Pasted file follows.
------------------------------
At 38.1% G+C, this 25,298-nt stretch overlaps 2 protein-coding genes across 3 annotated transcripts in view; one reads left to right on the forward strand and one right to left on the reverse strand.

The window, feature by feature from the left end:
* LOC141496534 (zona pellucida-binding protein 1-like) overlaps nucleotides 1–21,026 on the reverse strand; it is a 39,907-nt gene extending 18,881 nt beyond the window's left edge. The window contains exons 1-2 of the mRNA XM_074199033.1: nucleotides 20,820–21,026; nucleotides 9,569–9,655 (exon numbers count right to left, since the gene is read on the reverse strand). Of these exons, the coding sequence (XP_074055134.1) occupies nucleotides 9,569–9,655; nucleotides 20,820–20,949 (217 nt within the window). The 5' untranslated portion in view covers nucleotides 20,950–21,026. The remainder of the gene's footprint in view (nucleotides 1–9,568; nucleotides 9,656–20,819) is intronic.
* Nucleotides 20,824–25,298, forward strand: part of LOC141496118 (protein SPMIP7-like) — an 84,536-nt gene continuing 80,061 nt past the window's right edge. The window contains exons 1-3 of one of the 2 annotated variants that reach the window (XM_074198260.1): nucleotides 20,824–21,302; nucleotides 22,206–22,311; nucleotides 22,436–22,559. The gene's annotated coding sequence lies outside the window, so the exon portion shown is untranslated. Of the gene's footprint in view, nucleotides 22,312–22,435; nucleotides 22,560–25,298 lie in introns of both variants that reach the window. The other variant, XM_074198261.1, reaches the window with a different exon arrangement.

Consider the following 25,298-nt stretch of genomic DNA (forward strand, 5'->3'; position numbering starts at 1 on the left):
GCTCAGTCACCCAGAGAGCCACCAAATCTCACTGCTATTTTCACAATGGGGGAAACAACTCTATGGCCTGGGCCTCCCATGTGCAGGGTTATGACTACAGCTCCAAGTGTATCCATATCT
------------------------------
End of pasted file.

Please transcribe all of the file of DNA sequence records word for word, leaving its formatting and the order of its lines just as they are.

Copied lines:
At 38.1% G+C, this 25,298-nt stretch overlaps 2 protein-coding genes across 3 annotated transcripts in view; one reads left to right on the forward strand and one right to left on the reverse strand.

The window, feature by feature from the left end:
* LOC141496534 (zona pellucida-binding protein 1-like) overlaps nucleotides 1–21,026 on the reverse strand; it is a 39,907-nt gene extending 18,881 nt beyond the window's left edge. The window contains exons 1-2 of the mRNA XM_074199033.1: nucleotides 20,820–21,026; nucleotides 9,569–9,655 (exon numbers count right to left, since the gene is read on the reverse strand). Of these exons, the coding sequence (XP_074055134.1) occupies nucleotides 9,569–9,655; nucleotides 20,820–20,949 (217 nt within the window). The 5' untranslated portion in view covers nucleotides 20,950–21,026. The remainder of the gene's footprint in view (nucleotides 1–9,568; nucleotides 9,656–20,819) is intronic.
* Nucleotides 20,824–25,298, forward strand: part of LOC141496118 (protein SPMIP7-like) — an 84,536-nt gene continuing 80,061 nt past the window's right edge. The window contains exons 1-3 of one of the 2 annotated variants that reach the window (XM_074198260.1): nucleotides 20,824–21,302; nucleotides 22,206–22,311; nucleotides 22,436–22,559. The gene's annotated coding sequence lies outside the window, so the exon portion shown is untranslated. Of the gene's footprint in view, nucleotides 22,312–22,435; nucleotides 22,560–25,298 lie in introns of both variants that reach the window. The other variant, XM_074198261.1, reaches the window with a different exon arrangement.

Consider the following 25,298-nt stretch of genomic DNA (forward strand, 5'->3'; position numbering starts at 1 on the left):
GCTCAGTCACCCAGAGAGCCACCAAATCTCACTGCTATTTTCACAATGGGGGAAACAACTCTATGGCCTGGGCCTCCCATGTGCAGGGTTATGACTACAGCTCCAAGTGTATCCATATCT